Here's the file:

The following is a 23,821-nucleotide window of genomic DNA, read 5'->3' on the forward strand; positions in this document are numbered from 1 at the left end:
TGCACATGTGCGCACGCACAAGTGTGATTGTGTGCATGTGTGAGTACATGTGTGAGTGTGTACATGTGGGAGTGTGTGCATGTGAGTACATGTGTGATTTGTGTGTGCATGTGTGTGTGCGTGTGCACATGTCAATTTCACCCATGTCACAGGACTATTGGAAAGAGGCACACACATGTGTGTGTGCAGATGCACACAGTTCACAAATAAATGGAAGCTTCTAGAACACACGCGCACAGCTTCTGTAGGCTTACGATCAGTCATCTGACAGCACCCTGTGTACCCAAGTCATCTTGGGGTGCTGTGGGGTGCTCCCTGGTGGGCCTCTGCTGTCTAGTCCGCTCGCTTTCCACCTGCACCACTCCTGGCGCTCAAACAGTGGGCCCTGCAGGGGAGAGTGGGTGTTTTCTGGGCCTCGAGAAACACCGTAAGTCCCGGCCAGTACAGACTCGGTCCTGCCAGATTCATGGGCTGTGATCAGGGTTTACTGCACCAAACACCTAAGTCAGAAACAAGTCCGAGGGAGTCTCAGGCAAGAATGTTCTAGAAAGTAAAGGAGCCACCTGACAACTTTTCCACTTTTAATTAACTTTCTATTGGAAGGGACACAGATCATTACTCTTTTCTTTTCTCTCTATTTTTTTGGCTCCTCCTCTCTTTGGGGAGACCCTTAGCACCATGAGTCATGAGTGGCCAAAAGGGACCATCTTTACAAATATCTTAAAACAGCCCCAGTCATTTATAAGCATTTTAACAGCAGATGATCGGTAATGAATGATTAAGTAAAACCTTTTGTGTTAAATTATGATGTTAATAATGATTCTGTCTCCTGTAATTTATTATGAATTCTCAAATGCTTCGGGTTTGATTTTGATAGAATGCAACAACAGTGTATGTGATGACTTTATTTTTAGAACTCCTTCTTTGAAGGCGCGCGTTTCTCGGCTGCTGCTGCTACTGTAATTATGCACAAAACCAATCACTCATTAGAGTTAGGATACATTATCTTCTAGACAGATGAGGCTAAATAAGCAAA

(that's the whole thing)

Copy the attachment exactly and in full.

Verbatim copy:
The following is a 23,821-nucleotide window of genomic DNA, read 5'->3' on the forward strand; positions in this document are numbered from 1 at the left end:
TGCACATGTGCGCACGCACAAGTGTGATTGTGTGCATGTGTGAGTACATGTGTGAGTGTGTACATGTGGGAGTGTGTGCATGTGAGTACATGTGTGATTTGTGTGTGCATGTGTGTGTGCGTGTGCACATGTCAATTTCACCCATGTCACAGGACTATTGGAAAGAGGCACACACATGTGTGTGTGCAGATGCACACAGTTCACAAATAAATGGAAGCTTCTAGAACACACGCGCACAGCTTCTGTAGGCTTACGATCAGTCATCTGACAGCACCCTGTGTACCCAAGTCATCTTGGGGTGCTGTGGGGTGCTCCCTGGTGGGCCTCTGCTGTCTAGTCCGCTCGCTTTCCACCTGCACCACTCCTGGCGCTCAAACAGTGGGCCCTGCAGGGGAGAGTGGGTGTTTTCTGGGCCTCGAGAAACACCGTAAGTCCCGGCCAGTACAGACTCGGTCCTGCCAGATTCATGGGCTGTGATCAGGGTTTACTGCACCAAACACCTAAGTCAGAAACAAGTCCGAGGGAGTCTCAGGCAAGAATGTTCTAGAAAGTAAAGGAGCCACCTGACAACTTTTCCACTTTTAATTAACTTTCTATTGGAAGGGACACAGATCATTACTCTTTTCTTTTCTCTCTATTTTTTTGGCTCCTCCTCTCTTTGGGGAGACCCTTAGCACCATGAGTCATGAGTGGCCAAAAGGGACCATCTTTACAAATATCTTAAAACAGCCCCAGTCATTTATAAGCATTTTAACAGCAGATGATCGGTAATGAATGATTAAGTAAAACCTTTTGTGTTAAATTATGATGTTAATAATGATTCTGTCTCCTGTAATTTATTATGAATTCTCAAATGCTTCGGGTTTGATTTTGATAGAATGCAACAACAGTGTATGTGATGACTTTATTTTTAGAACTCCTTCTTTGAAGGCGCGCGTTTCTCGGCTGCTGCTGCTACTGTAATTATGCACAAAACCAATCACTCATTAGAGTTAGGATACATTATCTTCTAGACAGATGAGGCTAAATAAGCAAA